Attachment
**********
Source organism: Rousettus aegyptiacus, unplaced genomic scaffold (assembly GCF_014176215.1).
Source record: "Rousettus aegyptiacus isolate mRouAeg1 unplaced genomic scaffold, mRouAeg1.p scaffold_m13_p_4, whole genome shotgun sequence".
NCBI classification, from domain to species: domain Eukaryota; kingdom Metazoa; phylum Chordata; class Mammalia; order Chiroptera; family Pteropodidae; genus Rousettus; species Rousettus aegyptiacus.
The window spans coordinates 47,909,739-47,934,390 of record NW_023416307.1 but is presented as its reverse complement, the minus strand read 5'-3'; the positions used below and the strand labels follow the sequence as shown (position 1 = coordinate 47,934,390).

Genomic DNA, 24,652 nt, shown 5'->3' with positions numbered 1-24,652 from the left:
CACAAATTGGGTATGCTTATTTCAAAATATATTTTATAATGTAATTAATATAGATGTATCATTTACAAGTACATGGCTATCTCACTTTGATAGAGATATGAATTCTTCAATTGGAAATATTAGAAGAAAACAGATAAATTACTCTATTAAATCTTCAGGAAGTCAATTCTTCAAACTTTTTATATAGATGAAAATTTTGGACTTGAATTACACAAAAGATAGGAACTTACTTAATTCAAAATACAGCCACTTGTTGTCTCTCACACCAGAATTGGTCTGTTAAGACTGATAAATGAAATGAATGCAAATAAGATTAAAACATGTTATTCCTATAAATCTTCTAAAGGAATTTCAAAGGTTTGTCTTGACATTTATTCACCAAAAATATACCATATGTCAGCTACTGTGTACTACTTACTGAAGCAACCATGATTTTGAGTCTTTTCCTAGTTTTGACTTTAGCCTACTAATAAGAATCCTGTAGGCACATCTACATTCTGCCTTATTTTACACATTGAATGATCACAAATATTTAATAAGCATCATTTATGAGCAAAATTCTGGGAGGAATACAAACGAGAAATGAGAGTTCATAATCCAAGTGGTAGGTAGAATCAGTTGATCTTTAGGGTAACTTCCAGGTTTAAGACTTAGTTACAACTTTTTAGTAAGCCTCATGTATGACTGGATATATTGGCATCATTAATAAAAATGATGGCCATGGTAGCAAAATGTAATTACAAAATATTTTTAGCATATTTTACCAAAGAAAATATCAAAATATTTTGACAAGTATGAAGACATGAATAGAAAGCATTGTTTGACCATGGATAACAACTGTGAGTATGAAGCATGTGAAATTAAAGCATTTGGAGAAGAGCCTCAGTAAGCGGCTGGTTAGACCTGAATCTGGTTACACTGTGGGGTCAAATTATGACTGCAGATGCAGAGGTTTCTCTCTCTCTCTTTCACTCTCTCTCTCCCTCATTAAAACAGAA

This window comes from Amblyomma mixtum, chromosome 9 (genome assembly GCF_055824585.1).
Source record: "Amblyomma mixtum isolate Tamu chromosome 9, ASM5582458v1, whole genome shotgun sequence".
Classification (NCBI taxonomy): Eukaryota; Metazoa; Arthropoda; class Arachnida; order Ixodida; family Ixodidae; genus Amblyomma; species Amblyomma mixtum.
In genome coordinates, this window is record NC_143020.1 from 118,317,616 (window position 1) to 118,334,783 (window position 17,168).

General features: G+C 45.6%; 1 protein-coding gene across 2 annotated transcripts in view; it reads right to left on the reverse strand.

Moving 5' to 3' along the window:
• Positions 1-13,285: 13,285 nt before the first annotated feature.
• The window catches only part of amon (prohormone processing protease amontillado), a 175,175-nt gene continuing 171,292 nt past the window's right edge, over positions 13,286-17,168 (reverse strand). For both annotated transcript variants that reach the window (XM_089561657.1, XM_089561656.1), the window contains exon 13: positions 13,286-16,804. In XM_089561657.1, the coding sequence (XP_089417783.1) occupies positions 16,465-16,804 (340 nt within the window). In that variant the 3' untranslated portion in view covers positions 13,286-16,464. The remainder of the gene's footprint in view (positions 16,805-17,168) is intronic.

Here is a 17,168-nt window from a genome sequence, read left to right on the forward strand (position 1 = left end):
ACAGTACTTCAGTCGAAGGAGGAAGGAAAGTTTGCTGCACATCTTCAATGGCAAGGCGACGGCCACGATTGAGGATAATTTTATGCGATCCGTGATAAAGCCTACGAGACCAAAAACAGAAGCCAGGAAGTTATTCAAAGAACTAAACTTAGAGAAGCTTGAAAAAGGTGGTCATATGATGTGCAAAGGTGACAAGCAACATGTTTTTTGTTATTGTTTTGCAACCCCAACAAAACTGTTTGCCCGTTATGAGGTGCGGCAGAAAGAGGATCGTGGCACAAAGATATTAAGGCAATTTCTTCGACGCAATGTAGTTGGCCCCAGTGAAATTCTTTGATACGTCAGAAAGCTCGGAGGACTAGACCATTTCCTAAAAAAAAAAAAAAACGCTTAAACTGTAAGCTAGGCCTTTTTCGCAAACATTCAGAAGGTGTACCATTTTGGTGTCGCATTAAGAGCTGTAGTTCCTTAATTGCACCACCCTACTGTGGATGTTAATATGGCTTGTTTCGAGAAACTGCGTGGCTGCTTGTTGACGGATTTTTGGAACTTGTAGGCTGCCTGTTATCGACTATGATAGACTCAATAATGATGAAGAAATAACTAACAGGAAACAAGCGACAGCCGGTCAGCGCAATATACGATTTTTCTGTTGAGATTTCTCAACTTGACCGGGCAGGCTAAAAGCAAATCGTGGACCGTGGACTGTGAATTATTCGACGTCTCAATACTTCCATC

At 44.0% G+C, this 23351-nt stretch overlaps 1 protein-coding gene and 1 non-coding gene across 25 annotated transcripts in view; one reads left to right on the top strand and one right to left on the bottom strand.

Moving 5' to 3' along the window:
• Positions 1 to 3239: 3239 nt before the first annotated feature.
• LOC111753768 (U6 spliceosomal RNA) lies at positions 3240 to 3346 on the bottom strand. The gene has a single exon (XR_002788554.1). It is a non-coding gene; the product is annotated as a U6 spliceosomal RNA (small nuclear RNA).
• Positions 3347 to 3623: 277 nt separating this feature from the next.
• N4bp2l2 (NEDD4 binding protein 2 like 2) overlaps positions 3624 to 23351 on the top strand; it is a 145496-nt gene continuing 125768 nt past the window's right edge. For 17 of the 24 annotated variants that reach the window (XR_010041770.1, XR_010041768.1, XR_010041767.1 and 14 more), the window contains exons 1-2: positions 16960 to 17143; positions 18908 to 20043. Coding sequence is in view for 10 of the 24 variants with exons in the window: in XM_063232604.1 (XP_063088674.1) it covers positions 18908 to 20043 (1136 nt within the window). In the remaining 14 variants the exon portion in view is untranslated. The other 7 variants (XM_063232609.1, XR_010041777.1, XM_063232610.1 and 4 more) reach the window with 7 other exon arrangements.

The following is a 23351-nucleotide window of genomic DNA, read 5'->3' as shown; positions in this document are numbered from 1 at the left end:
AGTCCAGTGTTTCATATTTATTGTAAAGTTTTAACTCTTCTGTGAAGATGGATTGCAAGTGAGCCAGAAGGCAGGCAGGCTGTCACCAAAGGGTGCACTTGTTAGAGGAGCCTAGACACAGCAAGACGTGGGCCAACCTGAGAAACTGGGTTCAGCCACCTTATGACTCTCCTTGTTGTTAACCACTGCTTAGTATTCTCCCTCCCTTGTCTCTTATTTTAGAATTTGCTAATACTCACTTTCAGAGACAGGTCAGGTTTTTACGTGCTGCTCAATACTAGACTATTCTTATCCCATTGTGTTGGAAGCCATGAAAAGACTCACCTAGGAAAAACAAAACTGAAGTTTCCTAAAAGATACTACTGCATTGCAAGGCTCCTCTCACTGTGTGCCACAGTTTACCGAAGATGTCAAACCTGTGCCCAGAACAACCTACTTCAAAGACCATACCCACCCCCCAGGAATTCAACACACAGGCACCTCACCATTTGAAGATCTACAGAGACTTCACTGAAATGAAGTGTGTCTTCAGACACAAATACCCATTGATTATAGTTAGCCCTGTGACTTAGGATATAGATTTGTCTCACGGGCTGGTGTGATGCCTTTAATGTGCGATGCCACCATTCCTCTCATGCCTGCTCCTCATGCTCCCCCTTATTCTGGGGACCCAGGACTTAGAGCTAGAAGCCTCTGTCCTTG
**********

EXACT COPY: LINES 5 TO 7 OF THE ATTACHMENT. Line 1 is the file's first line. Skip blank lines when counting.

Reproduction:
Genomic DNA, 24,652 nt, shown 5'->3' with positions numbered 1-24,652 from the left:
CACAAATTGGGTATGCTTATTTCAAAATATATTTTATAATGTAATTAATATAGATGTATCATTTACAAGTACATGGCTATCTCACTTTGATAGAGATATGAATTCTTCAATTGGAAATATTAGAAGAAAACAGATAAATTACTCTATTAAATCTTCAGGAAGTCAATTCTTCAAACTTTTTATATAGATGAAAATTTTGGACTTGAATTACACAAAAGATAGGAACTTACTTAATTCAAAATACAGCCACTTGTTGTCTCTCACACCAGAATTGGTCTGTTAAGACTGATAAATGAAATGAATGCAAATAAGATTAAAACATGTTATTCCTATAAATCTTCTAAAGGAATTTCAAAGGTTTGTCTTGACATTTATTCACCAAAAATATACCATATGTCAGCTACTGTGTACTACTTACTGAAGCAACCATGATTTTGAGTCTTTTCCTAGTTTTGACTTTAGCCTACTAATAAGAATCCTGTAGGCACATCTACATTCTGCCTTATTTTACACATTGAATGATCACAAATATTTAATAAGCATCATTTATGAGCAAAATTCTGGGAGGAATACAAACGAGAAATGAGAGTTCATAATCCAAGTGGTAGGTAGAATCAGTTGATCTTTAGGGTAACTTCCAGGTTTAAGACTTAGTTACAACTTTTTAGTAAGCCTCATGTATGACTGGATATATTGGCATCATTAATAAAAATGATGGCCATGGTAGCAAAATGTAATTACAAAATATTTTTAGCATATTTTACCAAAGAAAATATCAAAATATTTTGACAAGTATGAAGACATGAATAGAAAGCATTGTTTGACCATGGATAACAACTGTGAGTATGAAGCATGTGAAATTAAAGCATTTGGAGAAGAGCCTCAGTAAGCGGCTGGTTAGACCTGAATCTGGTTACACTGTGGGGTCAAATTATGACTGCAGATGCAGAGGTTTCTCTCTCTCTCTTTCACTCTCTCTCTCCCTCATTAAAACAGAA

This window comes from Amblyomma mixtum, chromosome 9 (genome assembly GCF_055824585.1).